LONDON — Two men accused of attacking a gay Letcher County resident because of his sexual orientation bragged about the assault, the wife of one testified Thursday.
Anthony Jenkins and his cousin Jason Jenkins showed no shame when telling a family member how they had beaten Kevin Pennington during a late-night attack in April 2011, Alexis Jenkins said.
"It was like, you know, 'We whupped that faggot,'" said Alexis Jenkins, 19, who is married to Anthony Jenkins.
She testified in U.S. District Court in London, where Anthony and Jason Jenkins are on trial.
They are charged with conspiracy, with kidnapping Pennington,and with injuring him because of his sexual orientation.
The charges were the first in the nation under a section of the federal hate-crimes law that outlaws attacks based on the victim's real or perceived sexual orientation.
The two could be sentenced to life in prison if convicted.
One key issue jurors will have to decide is whether they believe the two targeted Pennington, 29, because he is gay.
Defense attorneys have acknowledged Pennington was beaten.
But they've said the altercation resulted from other factors, such as drug and alcohol abuse, not from Pennington's sexuality.
However, Alexis Jenkins testified that Pennington's sexual orientation was the motivation behind the plan her husband and Jason Jenkins came up with to attack Pennington.
Pennington had had a relationship with a brother of Anthony Jenkins. When she told Anthony Jenkins of letters she'd seen about the relationship, he was upset and "said it was nasty," Alexis Jenkins said.
Alexis Jenkins, a high-school dropout with a drug problem, married Anthony Jenkins just a week before the April 2011 attack, after dating him for two weeks, according to testimony.
She said she and Ashley Jenkins, Anthony's sister, lured Pennington out of his house with a false request for him to help obtain drugs.
Anthony and Jason Jenkins waited in a pickup outside, with caps pulled low to shield their faces and the interior light off so Pennington wouldn't recognize them, Alexis Jenkins said.
The group took Pennington to a secluded spot in Kingdom Come State Park near Cumberland, where the two men dragged Pennington from the truck and punched, kicked and stomped him while all of four of them yelled anti-gay slurs, Alexis Jenkins said.
Pennington curled into the fetal position on the ground and begged them to stop, she said.
Pennington "sounded sad, like he was in pain," she said.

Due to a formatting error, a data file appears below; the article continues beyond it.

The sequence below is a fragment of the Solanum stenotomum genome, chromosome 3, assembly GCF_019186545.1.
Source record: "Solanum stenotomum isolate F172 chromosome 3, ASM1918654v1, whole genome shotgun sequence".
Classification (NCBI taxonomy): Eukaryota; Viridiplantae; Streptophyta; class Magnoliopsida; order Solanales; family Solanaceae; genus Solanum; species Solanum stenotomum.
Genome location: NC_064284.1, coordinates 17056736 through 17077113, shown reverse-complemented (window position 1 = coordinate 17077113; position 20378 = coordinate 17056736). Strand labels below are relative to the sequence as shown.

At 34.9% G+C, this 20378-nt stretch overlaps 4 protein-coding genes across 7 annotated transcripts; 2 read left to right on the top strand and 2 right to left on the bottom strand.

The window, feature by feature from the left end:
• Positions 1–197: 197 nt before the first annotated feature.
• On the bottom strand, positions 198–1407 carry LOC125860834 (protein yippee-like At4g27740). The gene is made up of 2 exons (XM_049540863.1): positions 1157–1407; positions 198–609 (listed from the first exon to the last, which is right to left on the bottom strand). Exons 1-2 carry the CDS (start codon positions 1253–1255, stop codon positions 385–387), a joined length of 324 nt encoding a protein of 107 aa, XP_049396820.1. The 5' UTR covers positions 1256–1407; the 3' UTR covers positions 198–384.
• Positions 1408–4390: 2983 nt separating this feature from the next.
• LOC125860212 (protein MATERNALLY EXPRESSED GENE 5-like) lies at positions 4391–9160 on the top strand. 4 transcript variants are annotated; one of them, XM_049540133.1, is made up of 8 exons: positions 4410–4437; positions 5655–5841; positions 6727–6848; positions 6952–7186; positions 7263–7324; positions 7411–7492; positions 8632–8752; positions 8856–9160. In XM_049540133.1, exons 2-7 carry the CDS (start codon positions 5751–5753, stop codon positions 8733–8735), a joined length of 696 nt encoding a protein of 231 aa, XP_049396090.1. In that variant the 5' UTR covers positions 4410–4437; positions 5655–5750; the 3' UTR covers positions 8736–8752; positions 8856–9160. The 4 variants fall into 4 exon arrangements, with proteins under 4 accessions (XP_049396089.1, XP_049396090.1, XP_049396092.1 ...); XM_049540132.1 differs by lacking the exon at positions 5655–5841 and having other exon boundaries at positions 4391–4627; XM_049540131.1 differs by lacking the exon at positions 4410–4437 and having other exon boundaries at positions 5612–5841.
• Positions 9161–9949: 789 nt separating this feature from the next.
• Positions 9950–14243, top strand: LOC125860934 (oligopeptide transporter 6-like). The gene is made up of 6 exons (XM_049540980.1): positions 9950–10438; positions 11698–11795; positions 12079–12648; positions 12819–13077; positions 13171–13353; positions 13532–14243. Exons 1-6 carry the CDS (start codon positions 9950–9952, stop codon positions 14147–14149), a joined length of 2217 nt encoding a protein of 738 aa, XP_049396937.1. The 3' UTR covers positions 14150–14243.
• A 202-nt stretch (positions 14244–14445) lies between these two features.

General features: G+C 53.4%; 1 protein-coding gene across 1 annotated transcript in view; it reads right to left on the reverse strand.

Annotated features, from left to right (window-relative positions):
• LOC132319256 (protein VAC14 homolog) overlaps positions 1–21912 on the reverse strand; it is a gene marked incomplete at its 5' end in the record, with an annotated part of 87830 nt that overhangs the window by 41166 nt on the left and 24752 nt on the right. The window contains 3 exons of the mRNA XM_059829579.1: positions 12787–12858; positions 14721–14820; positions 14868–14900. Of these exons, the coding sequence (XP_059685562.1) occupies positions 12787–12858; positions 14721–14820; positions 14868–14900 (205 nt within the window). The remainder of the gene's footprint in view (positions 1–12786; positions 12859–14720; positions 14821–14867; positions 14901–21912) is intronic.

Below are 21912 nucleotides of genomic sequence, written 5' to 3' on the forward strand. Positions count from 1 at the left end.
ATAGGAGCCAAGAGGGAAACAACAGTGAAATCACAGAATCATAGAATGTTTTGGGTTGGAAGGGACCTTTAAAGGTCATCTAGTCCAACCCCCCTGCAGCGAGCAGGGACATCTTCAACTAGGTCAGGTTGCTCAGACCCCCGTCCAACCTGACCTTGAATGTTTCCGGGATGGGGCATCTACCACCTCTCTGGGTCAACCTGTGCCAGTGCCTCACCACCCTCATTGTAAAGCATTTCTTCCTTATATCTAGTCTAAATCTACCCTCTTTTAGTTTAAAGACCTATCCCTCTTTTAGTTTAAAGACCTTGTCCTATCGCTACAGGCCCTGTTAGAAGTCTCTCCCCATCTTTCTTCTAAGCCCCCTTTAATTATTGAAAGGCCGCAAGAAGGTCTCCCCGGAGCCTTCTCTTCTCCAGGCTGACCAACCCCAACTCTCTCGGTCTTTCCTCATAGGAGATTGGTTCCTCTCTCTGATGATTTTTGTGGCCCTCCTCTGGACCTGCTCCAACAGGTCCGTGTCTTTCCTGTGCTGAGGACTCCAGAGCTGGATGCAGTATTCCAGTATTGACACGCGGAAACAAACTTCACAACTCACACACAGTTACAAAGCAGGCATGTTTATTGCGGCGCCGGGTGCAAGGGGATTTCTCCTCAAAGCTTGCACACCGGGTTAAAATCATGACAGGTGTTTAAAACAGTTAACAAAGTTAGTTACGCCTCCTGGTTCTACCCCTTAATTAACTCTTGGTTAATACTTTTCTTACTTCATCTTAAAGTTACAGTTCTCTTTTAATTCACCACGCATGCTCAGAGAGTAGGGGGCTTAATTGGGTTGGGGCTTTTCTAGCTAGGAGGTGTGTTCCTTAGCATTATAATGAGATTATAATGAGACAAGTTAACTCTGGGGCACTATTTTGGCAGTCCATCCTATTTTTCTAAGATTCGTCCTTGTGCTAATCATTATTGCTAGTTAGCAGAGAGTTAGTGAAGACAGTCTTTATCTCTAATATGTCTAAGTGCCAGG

Pennington escaped into the woods while the two men looked in the truck for a tire iron with which to hit him.
Alexis and Ashley Jenkins pleaded guilty and are cooperating with prosecutors. Alexis Jenkins wept during her testimony Thursday, saying it was hard to testify against her husband.
She said she did so in hopes of getting a lesser sentence.
Attorneys for Anthony and Jason Jenkins have tried to hammer at the credibility of the two young women, saying they lied because they were afraid of potentially long prison terms.
Defense attorneys also have pointed out that both women have said many times outside court that the attack was motivated by drugs, not Pennington's sexual orientation.
However, both women said they lied in the earlier statements and told the truth in court.
"I didn't want anybody else to know we beat up a gay dude," Alexis Jenkins said in explaining why she lied earlier.
The four also cooked up a cover story that the assault stemmed from a drug deal gone bad, she said.
Alexis and Ashley Jenkins have acknowledged being bisexual, and Alexis said she thought Jason Jenkins was gay, though he was married.
Anthony Jenkins' attorney, Willis Coffey, said it made no sense that the three would have attacked Pennington because he is gay, given their sexual orientation, but Alexis Jenkins insisted it was true.
In other testimony Thursday, Pennington admitted he first lied to the FBI about why he got into the truck with his attackers.
Pennington went along expecting to buy drugs, but he told the FBI he went with the others to buy pop and cigarettes, he said.
Pennington said he didn't tell the FBI the truth until agents received telephone records that showed he called a drug dealer just before the attack.
However, he said his initial lie didn't change the fact that the Jenkins cousins attacked him over his sexual orientation.
Bill Estep: (606) 678-4655. Twitter: @billestep1.